iPhone versus Android

by Philip Greenspun, February 2011; updated May 2011

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This article is intended to help consumers trying to decide between purchasing an iPhone and an Android-based smartphone.

Advantages of the iPhone

The iPhone is older and has a broader and better range of applications available than in the Android Market. Because Apple consumers are accustomed to paying for every step that they take within their self-contained universe, the iPhone application market is much more attractive to developers than the Android market, where consumers are accustomed to getting everything for free. The most commonly used applications, e.g., social networking, weather, and games, tend exist on both operating systems (see list below).

The iPhone operating system, especially on the early phones, is simpler and offers less power to developers compared to the Android. The basic idea of iPhone was that only one application can be running at one time. This sounds like a disadvantage, but it makes life simpler and more predictable for users. Unlike on the Android, it is difficult for an application running in the background to slow down whatever the user is trying to do at the moment (the foreground application, e.g., making a phone call). My friend Jin points out that "One of the most popular Android apps is a task killer, something which the iPhone neither has nor needs. Your opinion of that is probably indicative of whether you think the Android system is better or worse." (I've been using Android every day for nearly 2.5 years and have never downloaded or used a task killer.)

Only one kind of hardware, which makes life easier for application developers. Since no iPhone has a keyboard, an application developer does not have to think about what a keyboard would do. This also makes it easier for Apple to issue operating system updates, whereas many Android devices are stuck on older versions of the software.

For people who are already using Apple's $100/year Mobile Me service, simple integration with the rest of their information. Novice users who live near an Apple retail store can take advantage of in-person support by reasonably knowledgeable people (see this story about a T-Mobile store for what the competition looks like).

Due to the fact that most iPhone users report never being able to type fast or accurately using the on-screen keyboard and the primary importance of email and text messages, the typical iPhone user would be more productive if he or she had purchased a Blackberry instead.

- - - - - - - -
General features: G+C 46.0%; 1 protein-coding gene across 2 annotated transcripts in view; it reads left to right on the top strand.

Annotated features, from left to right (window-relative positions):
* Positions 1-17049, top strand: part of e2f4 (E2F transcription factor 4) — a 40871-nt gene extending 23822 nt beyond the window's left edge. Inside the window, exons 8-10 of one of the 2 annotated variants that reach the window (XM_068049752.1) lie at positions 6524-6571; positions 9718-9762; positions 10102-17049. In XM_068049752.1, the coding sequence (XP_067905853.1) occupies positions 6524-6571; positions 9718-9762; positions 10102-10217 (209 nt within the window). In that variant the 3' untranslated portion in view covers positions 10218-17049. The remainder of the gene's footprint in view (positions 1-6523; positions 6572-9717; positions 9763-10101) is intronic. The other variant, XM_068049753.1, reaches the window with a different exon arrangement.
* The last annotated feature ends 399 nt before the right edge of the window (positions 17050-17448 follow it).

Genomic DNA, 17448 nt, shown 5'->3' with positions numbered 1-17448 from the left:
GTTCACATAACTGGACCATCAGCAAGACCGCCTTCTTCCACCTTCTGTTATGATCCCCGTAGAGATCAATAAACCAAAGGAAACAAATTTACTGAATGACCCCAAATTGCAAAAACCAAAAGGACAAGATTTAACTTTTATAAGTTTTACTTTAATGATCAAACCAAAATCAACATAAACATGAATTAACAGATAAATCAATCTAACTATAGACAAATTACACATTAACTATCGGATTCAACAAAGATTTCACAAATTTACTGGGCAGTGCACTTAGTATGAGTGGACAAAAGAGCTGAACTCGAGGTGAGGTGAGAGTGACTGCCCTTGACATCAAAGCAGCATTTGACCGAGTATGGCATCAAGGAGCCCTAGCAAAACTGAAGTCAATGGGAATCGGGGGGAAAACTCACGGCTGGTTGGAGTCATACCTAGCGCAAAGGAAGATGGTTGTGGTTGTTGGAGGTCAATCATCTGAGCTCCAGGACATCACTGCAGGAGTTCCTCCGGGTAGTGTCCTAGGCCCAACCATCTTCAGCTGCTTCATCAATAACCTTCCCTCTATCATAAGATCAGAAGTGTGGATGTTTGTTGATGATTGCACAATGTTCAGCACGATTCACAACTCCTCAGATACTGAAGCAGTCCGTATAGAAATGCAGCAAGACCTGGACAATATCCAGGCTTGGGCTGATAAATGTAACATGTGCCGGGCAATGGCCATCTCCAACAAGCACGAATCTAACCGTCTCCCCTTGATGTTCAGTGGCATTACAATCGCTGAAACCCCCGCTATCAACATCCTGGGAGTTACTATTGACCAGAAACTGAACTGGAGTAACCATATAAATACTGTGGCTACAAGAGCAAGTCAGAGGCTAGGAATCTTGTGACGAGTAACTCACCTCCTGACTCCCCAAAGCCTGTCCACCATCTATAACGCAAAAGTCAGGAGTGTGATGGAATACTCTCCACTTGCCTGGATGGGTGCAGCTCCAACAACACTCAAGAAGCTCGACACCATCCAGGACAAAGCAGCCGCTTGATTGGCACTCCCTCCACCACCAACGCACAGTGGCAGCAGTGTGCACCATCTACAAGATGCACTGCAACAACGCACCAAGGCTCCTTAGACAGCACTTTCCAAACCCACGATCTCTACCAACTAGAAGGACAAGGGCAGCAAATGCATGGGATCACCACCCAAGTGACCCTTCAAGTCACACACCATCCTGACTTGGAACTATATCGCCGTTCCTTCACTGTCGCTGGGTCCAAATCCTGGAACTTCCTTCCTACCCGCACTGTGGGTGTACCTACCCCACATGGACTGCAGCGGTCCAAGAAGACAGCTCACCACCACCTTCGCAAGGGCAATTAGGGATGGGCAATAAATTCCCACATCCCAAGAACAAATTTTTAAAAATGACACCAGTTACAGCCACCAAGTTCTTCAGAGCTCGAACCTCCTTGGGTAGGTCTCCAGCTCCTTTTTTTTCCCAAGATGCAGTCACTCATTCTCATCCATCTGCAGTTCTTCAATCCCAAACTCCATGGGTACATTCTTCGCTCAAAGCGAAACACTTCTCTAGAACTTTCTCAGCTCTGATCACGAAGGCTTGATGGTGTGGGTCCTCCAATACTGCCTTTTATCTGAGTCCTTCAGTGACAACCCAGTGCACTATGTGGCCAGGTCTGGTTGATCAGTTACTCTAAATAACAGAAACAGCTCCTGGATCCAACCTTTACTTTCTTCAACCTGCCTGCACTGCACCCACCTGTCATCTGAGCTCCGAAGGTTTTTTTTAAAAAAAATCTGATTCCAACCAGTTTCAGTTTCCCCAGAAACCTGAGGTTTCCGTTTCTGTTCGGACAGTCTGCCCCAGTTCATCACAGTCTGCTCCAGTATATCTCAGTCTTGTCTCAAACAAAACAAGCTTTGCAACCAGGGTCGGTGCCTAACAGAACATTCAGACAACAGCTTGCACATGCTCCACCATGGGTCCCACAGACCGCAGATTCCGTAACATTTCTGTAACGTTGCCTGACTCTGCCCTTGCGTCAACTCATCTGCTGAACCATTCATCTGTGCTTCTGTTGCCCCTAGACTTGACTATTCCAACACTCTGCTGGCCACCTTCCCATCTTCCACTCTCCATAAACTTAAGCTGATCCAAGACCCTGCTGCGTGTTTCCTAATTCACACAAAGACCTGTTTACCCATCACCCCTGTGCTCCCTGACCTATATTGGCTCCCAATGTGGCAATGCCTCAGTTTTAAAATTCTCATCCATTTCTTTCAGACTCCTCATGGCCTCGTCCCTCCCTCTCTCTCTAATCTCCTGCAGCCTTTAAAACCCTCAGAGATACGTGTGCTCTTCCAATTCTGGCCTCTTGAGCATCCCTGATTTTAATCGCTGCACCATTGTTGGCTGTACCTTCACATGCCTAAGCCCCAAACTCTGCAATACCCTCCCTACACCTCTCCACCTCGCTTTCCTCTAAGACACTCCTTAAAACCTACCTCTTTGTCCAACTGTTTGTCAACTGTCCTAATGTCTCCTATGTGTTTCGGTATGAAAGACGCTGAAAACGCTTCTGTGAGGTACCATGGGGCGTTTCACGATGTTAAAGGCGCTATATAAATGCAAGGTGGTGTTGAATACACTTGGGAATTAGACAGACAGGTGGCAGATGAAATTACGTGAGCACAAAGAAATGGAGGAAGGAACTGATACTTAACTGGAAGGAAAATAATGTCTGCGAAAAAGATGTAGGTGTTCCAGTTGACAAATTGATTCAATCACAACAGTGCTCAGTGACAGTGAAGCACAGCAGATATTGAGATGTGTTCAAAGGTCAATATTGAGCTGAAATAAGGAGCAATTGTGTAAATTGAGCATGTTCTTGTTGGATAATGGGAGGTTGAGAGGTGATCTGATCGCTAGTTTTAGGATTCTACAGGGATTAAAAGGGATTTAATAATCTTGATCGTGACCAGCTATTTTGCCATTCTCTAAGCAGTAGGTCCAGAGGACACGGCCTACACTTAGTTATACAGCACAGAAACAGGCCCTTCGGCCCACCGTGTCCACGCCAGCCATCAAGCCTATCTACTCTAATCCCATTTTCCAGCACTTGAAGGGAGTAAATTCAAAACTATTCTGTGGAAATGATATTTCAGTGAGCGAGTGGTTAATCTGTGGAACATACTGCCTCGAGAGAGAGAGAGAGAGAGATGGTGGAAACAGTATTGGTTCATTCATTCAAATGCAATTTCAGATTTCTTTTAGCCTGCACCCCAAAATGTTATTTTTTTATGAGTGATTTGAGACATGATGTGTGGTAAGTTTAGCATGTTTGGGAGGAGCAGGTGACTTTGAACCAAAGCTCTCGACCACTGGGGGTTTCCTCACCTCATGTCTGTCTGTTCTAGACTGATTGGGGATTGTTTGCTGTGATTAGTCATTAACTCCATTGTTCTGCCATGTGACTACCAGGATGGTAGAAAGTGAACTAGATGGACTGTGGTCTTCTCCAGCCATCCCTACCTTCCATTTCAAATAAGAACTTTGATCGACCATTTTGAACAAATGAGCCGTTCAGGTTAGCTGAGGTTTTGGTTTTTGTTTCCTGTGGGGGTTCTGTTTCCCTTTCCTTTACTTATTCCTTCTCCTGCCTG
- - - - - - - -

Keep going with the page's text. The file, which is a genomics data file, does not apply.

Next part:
Here's part of an email received from a friend on May 7, 2011:

"(I would have written or sent a text earlier, but some young kid talked me into getting an iphone, and I no longer can stop and send a quick message; it takes too long. The iPhone does everything beautifully except what I need it for: emails, text and looking up contacts. I miss my Blackberry!)"

Advantages of Android

For people who rely on the range of Google services, e.g., Gmail, Google Docs, Google Calendar, Picasa, YouTube, etc., nothing could be simpler than syncing up a new Android device: type in Gmail account name and password and then wait a minute or two while the phone syncs.

If sending email and text messages is a primary reason for carrying a smartphone, a variety of Android-based devices offer physical keyboards, which are, for many people, much easier and more accurate for typing.

The technological breakthrough that would make a smartphone vastly more useful is high quality speech recognition. Google/Android is far ahead of iPhone in the area of voice control and likely to pull farther ahead. Google is a company with much greater technical depth than Apple. Where Apple might have some of the world's greatest designers of shiny cases for standard computing hardware, Google has drawers full of great mathematicians, scientists, and software engineers.

The diversity of hardware is also helpful for those with specialized needs. Photographers, for example, can get an Android-based 14 megapixel camera phone with 3X optical zoom (engadget).

A lot of stuff that is expensive on the iPhone is free on the Android. Navigation, for example, was $100 per year on the iPhone and Apple consumers happily paid up. Google Maps, a far superior system, was and remains free on Android. It is unclear what will happen with Apple's plan to collect 30 percent of any subscriptions sold to iPhone and iPad customers, but presumably this will come out of consumers' hides one way or another (like payroll taxes; supposedly your employer pays them, but really they are coming out of your salary). A lot of Apple customers buy from Apple as a form of conspicuous consumption. Their phone or laptop is something that they can display publicly and frequently and it communicates to others "I am rich enough to spend twice as much as necessary on a laptop computer or telephone." Therefore it is unlikely that prices of iPhones, iPhone service, or applications will come down in response to competition from Android. The high prices are exactly what attracts Apple's customers.

[In nearly 2.5 years of using Android daily, the author has never purchased an application. All of the capabilities that he wanted were already bundled with the phone or available as free downloads.]

For computer nerds only: Easy to write your own applications. Download the (free) SDK and run it on any desktop PC. Transfer your new program to your Android phone with a USB cable.